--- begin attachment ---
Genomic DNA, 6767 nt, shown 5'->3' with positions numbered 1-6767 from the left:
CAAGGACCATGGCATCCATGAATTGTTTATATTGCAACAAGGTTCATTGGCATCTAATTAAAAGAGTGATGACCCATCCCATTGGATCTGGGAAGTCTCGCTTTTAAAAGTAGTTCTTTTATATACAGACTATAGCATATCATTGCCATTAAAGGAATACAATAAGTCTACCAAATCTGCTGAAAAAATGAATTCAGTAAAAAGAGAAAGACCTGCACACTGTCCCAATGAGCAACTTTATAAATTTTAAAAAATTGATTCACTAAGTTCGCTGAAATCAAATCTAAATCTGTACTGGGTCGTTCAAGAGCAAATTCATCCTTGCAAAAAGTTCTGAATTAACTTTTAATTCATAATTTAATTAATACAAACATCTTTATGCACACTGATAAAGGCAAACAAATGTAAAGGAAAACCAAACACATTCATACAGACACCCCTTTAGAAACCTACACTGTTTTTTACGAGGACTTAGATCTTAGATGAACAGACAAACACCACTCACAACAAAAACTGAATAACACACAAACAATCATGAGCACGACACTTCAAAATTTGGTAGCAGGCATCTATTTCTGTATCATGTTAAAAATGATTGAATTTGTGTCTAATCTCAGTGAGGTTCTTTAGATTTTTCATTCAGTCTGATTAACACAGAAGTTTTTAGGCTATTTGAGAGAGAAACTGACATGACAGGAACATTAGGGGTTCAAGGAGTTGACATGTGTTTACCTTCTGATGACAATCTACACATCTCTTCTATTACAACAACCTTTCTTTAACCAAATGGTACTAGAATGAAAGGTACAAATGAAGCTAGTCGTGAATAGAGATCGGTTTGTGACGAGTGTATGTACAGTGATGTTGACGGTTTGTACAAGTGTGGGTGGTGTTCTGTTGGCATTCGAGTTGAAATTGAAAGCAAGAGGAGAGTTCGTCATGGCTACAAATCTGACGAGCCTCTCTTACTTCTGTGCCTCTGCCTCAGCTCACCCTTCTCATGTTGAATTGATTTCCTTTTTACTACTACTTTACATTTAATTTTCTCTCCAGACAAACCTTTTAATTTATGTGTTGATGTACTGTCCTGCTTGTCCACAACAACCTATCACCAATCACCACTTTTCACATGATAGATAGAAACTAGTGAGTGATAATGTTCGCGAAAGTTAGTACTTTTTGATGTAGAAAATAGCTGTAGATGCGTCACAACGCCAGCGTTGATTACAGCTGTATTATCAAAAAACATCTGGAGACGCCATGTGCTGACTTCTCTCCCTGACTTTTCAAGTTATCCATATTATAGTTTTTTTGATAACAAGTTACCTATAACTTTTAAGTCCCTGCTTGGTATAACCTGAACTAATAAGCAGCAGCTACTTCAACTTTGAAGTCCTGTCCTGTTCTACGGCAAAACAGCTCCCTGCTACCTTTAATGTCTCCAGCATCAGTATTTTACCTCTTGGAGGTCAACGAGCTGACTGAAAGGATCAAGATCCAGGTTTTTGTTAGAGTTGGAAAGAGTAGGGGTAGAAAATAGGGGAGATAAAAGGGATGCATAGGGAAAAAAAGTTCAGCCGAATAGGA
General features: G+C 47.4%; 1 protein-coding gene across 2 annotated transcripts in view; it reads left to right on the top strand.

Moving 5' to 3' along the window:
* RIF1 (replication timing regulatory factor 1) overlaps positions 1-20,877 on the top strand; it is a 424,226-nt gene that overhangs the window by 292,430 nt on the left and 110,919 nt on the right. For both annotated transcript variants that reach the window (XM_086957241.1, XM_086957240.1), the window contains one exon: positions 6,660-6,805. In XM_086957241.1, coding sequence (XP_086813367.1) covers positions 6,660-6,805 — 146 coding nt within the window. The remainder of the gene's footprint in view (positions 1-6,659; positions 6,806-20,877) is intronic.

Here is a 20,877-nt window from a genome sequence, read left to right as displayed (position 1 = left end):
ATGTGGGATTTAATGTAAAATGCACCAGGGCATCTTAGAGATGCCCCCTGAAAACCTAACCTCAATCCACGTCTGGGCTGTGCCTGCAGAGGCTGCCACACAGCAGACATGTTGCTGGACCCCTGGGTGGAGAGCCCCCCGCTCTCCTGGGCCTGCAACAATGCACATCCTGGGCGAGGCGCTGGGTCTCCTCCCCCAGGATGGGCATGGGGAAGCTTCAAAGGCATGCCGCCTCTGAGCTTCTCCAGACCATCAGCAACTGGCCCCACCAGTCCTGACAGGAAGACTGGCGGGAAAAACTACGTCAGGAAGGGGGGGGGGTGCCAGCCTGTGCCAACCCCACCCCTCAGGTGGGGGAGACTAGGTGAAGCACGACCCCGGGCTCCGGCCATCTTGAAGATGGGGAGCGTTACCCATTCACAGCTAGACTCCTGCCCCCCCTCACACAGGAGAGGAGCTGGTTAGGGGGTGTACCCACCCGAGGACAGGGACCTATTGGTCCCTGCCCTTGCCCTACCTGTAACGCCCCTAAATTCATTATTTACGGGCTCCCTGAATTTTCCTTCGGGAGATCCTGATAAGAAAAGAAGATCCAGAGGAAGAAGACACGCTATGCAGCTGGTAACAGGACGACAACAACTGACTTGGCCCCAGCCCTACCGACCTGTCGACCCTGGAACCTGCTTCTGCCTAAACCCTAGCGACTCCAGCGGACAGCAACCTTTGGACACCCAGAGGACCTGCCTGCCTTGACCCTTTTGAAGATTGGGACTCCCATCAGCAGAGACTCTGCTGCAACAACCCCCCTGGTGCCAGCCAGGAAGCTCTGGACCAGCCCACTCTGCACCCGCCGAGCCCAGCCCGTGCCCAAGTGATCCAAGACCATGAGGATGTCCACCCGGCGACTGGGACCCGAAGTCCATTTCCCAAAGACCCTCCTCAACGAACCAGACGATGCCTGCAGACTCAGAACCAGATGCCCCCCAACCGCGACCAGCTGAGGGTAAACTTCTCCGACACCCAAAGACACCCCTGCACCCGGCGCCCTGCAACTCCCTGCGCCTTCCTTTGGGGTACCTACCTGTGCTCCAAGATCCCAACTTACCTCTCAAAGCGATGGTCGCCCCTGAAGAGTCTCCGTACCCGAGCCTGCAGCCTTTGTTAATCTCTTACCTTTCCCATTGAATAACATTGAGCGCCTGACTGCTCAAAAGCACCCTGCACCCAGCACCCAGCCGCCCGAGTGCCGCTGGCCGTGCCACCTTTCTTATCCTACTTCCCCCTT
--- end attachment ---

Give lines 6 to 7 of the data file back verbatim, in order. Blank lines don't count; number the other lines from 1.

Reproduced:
Here is a 20,877-nt window from a genome sequence, read left to right as displayed (position 1 = left end):
ATGTGGGATTTAATGTAAAATGCACCAGGGCATCTTAGAGATGCCCCCTGAAAACCTAACCTCAATCCACGTCTGGGCTGTGCCTGCAGAGGCTGCCACACAGCAGACATGTTGCTGGACCCCTGGGTGGAGAGCCCCCCGCTCTCCTGGGCCTGCAACAATGCACATCCTGGGCGAGGCGCTGGGTCTCCTCCCCCAGGATGGGCATGGGGAAGCTTCAAAGGCATGCCGCCTCTGAGCTTCTCCAGACCATCAGCAACTGGCCCCACCAGTCCTGACAGGAAGACTGGCGGGAAAAACTACGTCAGGAAGGGGGGGGGGTGCCAGCCTGTGCCAACCCCACCCCTCAGGTGGGGGAGACTAGGTGAAGCACGACCCCGGGCTCCGGCCATCTTGAAGATGGGGAGCGTTACCCATTCACAGCTAGACTCCTGCCCCCCCTCACACAGGAGAGGAGCTGGTTAGGGGGTGTACCCACCCGAGGACAGGGACCTATTGGTCCCTGCCCTTGCCCTACCTGTAACGCCCCTAAATTCATTATTTACGGGCTCCCTGAATTTTCCTTCGGGAGATCCTGATAAGAAAAGAAGATCCAGAGGAAGAAGACACGCTATGCAGCTGGTAACAGGACGACAACAACTGACTTGGCCCCAGCCCTACCGACCTGTCGACCCTGGAACCTGCTTCTGCCTAAACCCTAGCGACTCCAGCGGACAGCAACCTTTGGACACCCAGAGGACCTGCCTGCCTTGACCCTTTTGAAGATTGGGACTCCCATCAGCAGAGACTCTGCTGCAACAACCCCCCTGGTGCCAGCCAGGAAGCTCTGGACCAGCCCACTCTGCACCCGCCGAGCCCAGCCCGTGCCCAAGTGATCCAAGACCATGAGGATGTCCACCCGGCGACTGGGACCCGAAGTCCATTTCCCAAAGACCCTCCTCAACGAACCAGACGATGCCTGCAGACTCAGAACCAGATGCCCCCCAACCGCGACCAGCTGAGGGTAAACTTCTCCGACACCCAAAGACACCCCTGCACCCGGCGCCCTGCAACTCCCTGCGCCTTCCTTTGGGGTACCTACCTGTGCTCCAAGATCCCAACTTACCTCTCAAAGCGATGGTCGCCCCTGAAGAGTCTCCGTACCCGAGCCTGCAGCCTTTGTTAATCTCTTACCTTTCCCATTGAATAACATTGAGCGCCTGACTGCTCAAAAGCACCCTGCACCCAGCACCCAGCCGCCCGAGTGCCGCTGGCCGTGCCACCTTTCTTATCCTACTTCCCCCTT